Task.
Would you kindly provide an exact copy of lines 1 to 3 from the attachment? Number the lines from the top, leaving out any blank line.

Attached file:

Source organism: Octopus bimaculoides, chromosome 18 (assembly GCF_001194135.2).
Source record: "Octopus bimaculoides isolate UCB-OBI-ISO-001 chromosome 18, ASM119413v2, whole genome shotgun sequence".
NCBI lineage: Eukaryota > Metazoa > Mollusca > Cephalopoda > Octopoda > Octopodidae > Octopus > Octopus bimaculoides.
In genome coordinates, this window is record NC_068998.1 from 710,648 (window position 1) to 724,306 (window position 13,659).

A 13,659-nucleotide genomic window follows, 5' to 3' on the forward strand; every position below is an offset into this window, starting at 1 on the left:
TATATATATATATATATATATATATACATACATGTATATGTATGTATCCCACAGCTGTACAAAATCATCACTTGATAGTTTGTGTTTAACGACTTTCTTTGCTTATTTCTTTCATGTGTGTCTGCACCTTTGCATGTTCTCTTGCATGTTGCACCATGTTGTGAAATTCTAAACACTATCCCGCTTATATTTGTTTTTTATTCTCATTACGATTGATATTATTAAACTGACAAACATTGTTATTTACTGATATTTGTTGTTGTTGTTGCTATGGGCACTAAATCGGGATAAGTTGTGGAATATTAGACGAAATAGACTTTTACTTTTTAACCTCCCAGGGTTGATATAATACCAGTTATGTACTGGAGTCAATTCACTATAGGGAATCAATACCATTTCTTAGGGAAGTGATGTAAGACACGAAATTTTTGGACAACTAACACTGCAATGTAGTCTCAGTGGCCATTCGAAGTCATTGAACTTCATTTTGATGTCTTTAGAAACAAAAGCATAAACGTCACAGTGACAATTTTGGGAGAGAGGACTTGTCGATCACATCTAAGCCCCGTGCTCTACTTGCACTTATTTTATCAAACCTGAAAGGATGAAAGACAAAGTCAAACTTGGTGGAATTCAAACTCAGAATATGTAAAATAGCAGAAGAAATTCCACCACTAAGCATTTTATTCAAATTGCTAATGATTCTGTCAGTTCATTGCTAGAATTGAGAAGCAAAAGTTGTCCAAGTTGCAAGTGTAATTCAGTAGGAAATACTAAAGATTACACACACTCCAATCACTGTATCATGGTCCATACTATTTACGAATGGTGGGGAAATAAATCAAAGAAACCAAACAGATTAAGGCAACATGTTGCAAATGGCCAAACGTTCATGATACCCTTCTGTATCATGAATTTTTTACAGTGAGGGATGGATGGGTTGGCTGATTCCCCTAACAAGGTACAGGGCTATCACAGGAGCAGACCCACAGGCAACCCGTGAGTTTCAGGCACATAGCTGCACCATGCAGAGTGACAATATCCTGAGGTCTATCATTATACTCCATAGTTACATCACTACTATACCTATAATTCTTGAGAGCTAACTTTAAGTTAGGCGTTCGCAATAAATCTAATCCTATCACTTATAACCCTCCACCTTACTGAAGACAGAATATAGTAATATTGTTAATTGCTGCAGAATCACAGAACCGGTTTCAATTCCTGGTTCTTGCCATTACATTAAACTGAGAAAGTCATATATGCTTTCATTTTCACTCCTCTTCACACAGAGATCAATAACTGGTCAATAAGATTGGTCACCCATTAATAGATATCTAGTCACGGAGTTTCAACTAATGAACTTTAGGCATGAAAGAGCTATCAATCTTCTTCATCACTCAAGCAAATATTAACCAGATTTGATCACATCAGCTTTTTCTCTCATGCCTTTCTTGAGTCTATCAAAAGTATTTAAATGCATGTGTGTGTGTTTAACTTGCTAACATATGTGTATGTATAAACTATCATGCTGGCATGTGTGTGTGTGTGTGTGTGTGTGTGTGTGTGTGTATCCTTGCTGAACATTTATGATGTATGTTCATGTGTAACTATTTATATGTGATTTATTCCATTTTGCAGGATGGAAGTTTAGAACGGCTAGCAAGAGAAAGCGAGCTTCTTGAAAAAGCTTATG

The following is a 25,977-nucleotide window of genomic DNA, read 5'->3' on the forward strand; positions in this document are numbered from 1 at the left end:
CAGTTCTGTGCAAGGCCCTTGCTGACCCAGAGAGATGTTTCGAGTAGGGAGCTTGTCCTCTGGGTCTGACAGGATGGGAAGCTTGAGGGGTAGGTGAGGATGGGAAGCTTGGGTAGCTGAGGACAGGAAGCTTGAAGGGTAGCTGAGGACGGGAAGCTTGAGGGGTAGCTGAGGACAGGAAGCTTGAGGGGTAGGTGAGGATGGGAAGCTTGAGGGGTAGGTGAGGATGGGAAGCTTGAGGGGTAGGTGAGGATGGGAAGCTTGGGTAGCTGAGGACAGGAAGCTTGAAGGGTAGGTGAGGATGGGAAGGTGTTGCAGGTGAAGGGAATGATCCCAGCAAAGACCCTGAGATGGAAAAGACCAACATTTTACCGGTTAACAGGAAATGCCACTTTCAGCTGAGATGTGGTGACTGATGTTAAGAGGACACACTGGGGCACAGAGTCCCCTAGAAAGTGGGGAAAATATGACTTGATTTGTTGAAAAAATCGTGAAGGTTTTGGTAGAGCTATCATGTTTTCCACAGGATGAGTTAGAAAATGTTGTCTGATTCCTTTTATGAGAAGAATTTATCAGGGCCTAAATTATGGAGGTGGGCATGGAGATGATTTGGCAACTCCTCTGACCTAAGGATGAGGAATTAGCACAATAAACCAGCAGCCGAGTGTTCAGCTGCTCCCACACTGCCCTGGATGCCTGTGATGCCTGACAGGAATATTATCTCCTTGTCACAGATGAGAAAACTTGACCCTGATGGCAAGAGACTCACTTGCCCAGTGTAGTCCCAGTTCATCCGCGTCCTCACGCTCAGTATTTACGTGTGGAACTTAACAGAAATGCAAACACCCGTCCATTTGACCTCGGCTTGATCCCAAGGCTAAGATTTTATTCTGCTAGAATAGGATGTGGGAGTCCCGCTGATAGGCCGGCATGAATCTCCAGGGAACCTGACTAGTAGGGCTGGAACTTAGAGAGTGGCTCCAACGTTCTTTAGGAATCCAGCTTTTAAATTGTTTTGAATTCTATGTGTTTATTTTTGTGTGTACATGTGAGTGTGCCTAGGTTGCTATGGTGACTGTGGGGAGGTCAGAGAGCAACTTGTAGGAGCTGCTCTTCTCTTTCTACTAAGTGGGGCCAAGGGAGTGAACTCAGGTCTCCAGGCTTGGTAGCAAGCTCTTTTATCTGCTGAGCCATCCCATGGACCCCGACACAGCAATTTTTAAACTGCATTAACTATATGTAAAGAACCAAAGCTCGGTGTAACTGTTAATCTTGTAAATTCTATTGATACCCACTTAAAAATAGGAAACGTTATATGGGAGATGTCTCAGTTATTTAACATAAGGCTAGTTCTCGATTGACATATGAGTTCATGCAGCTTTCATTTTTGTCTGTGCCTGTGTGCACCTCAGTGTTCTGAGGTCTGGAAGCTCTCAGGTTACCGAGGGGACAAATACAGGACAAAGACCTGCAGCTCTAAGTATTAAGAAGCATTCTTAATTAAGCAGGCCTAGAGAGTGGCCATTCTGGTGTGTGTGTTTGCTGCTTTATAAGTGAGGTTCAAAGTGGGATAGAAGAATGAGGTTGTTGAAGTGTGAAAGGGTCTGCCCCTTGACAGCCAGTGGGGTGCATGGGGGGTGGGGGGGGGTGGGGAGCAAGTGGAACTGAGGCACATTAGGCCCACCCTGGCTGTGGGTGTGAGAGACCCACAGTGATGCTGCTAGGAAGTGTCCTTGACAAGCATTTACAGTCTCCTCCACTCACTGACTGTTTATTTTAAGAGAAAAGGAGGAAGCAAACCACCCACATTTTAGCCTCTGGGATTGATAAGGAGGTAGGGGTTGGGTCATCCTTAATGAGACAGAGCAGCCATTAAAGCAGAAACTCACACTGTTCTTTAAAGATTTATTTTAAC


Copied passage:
Source organism: Octopus bimaculoides, chromosome 18 (assembly GCF_001194135.2).
Source record: "Octopus bimaculoides isolate UCB-OBI-ISO-001 chromosome 18, ASM119413v2, whole genome shotgun sequence".
NCBI lineage: Eukaryota > Metazoa > Mollusca > Cephalopoda > Octopoda > Octopodidae > Octopus > Octopus bimaculoides.